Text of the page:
The intermediary market has always played a crucial role in helping open the doors to a range of funding needs for businesses of all shapes, sizes and structures. In such a complex economic climate, this specialist support is even more evident as businesses continue to navigate inflationary pressures, higher interest rates and ongoing uncertainty.

As such, it was fascinating to delve into the findings of new research from Thincats to understand the significant differences in how, why and where SMEs source their external funding and their plans for seeking funding over the next 12 months.

The research

This revealed that 75% of small businesses say they have never applied for external debt funding, compared to 38% of mid-sized businesses. Mid-sized businesses are three times as likely (17% vs 5%) to seek external debt in the next twelve months compared to small companies, suggesting a higher degree of resilience and business confidence among these mid-sized firms.

Mid-sized businesses were also more likely to seek advice about funding options than their smaller counterparts. 56% of small businesses said they did not seek any advice, whereas mid-sized businesses were much more likely to speak to an adviser. Just under one-quarter (24%) said they spoke to a commercial finance broker, 23% spoke to an accountant and 17% to a corporate finance or debt adviser.

Of those companies that have secured finance most recently, most businesses were looking for working capital (42%), followed by asset backed finance (33%) then growth capital (21%). When comparing the needs between small and mid-sized businesses, there is a significantly greater take up of growth capital among mid-sized businesses (27% against 13%).

High street banks were the most frequently used source of external debt finance used by 56% of SMEs for their most recent funding followed by alternative lenders (11%), asset-backed lenders (8%) and challenger banks (6%). 60% of small companies used a traditional high street bank compared to 54% of mid-sized businesses.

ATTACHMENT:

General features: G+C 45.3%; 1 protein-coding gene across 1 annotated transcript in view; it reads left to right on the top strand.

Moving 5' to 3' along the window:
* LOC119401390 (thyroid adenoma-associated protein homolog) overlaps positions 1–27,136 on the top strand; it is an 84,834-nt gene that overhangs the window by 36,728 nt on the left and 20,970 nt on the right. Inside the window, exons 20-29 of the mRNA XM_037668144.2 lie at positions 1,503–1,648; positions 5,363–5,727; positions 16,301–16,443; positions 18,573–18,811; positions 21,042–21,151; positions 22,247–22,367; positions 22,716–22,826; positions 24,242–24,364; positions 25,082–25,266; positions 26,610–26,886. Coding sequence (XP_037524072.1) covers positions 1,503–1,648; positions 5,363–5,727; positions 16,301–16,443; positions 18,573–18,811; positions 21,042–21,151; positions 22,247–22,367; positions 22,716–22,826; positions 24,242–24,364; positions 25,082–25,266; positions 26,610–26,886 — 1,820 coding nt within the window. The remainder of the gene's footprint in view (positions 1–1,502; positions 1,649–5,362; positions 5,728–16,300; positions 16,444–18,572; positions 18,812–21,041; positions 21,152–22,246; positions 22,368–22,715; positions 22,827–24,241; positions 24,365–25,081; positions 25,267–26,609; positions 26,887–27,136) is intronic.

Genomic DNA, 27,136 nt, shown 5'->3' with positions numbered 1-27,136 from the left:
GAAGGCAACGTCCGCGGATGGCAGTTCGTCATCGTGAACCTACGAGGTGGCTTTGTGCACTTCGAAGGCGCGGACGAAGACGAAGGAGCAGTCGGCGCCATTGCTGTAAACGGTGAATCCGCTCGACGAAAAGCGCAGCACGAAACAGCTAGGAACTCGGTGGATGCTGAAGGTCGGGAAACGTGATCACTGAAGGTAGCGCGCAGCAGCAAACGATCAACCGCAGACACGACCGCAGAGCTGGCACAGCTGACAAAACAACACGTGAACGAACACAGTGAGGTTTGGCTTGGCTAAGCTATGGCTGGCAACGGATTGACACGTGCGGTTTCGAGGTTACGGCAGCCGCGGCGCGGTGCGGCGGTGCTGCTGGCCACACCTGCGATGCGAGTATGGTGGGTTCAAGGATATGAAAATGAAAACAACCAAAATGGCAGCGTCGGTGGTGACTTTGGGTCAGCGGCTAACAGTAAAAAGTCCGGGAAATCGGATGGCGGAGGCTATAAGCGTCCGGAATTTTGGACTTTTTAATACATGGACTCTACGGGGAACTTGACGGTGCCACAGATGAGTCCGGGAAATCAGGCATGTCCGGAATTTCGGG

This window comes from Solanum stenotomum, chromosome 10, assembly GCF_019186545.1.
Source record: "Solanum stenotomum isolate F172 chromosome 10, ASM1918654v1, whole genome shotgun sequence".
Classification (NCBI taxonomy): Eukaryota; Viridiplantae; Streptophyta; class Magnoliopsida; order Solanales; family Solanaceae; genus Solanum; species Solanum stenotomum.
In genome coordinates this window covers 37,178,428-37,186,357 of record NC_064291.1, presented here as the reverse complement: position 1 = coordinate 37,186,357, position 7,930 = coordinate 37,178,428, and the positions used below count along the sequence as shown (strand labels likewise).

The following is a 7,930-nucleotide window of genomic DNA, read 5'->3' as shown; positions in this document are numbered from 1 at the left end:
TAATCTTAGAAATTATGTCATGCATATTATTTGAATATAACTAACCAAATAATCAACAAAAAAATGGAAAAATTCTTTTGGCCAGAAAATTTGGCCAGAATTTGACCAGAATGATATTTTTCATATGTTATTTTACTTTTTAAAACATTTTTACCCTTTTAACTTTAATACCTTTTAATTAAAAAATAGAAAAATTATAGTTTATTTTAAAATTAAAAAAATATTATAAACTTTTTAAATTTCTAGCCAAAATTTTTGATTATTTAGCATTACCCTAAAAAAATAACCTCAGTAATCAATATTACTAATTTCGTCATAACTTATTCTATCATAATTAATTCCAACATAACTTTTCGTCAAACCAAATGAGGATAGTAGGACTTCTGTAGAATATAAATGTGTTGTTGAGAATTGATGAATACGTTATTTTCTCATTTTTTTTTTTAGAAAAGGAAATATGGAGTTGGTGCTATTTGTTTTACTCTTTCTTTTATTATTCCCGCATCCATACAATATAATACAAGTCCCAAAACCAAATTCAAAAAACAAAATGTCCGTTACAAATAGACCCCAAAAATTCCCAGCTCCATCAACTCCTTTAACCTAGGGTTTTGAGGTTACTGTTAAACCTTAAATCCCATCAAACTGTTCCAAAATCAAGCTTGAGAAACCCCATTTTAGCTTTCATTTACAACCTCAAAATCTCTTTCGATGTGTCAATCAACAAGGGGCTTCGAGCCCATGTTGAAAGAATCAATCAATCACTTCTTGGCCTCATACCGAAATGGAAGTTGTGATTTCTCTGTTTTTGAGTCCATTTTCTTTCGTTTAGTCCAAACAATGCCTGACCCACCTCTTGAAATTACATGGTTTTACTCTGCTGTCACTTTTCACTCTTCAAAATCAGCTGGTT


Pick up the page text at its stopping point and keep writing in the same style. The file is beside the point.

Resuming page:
This data offers some great insights into current funding demands. So let’s now explore how brokers can better understand the nuances of commercial mortgage lending, how to uncover hidden commercial mortgage opportunities and identify the key factors in successfully converting these opportunities.

The nuances of commercial mortgage lending

I’ll keep the next few sections brief as many pointers within these are article worthy in their own right. However, for advisers, the key thing to note is the difference between commercial investment and commercial owner-occupied transactions. Once realised, this will feed into how commercial finance is assessed. Location, business use, property type, any resale factor, turnover, profit and many other factors are important consideration for lenders. Generating a strong overall business picture will then lead into what is the best product type for the individual business. Similar to a residential option, these products are generally based on fixed rates, variable rates and tend to be on an interest-only and/or capital repayment basis.

Uncovering the opportunities

Like in any area of the advice process, good communication is key. Over the past few years, we’ve seen huge numbers of people transition from employed to self-employed and we’ve all seen the stories where people have turned a side hustles spawned from the pandemic into their main hustle and built some seriously impressive businesses. This means that those all elusive commercial mortgage opportunities could already be hiding in your existing client base. All you have to do is ask the question.

Converting the opportunities

Like always, converting the opportunities can be the tricky bit, especially for less experienced advisers, as cases can often be complex in terms of really getting to grips with the applicants requirements, generating a strong understanding of each step in the process and helping them to deliver their business plan and ambitions  over the coming years. Then there is understanding each lenders unique approach to policy, criteria and product requirements.

Having operated in the commercial lending space for many, many years, we understand what type of case each lender will and will not accept, what documents they need and how to best package all this information so that applications are accepted. Not to mention in supporting these cases right through to completion. And this is where a specialist packaging partner can add real value in any commercial transaction and that’s why our intermediary partners trust us to deliver their clients commercial needs so they can concentrate on their own areas of expertise.

Donna Wells, Managing Director at Envelop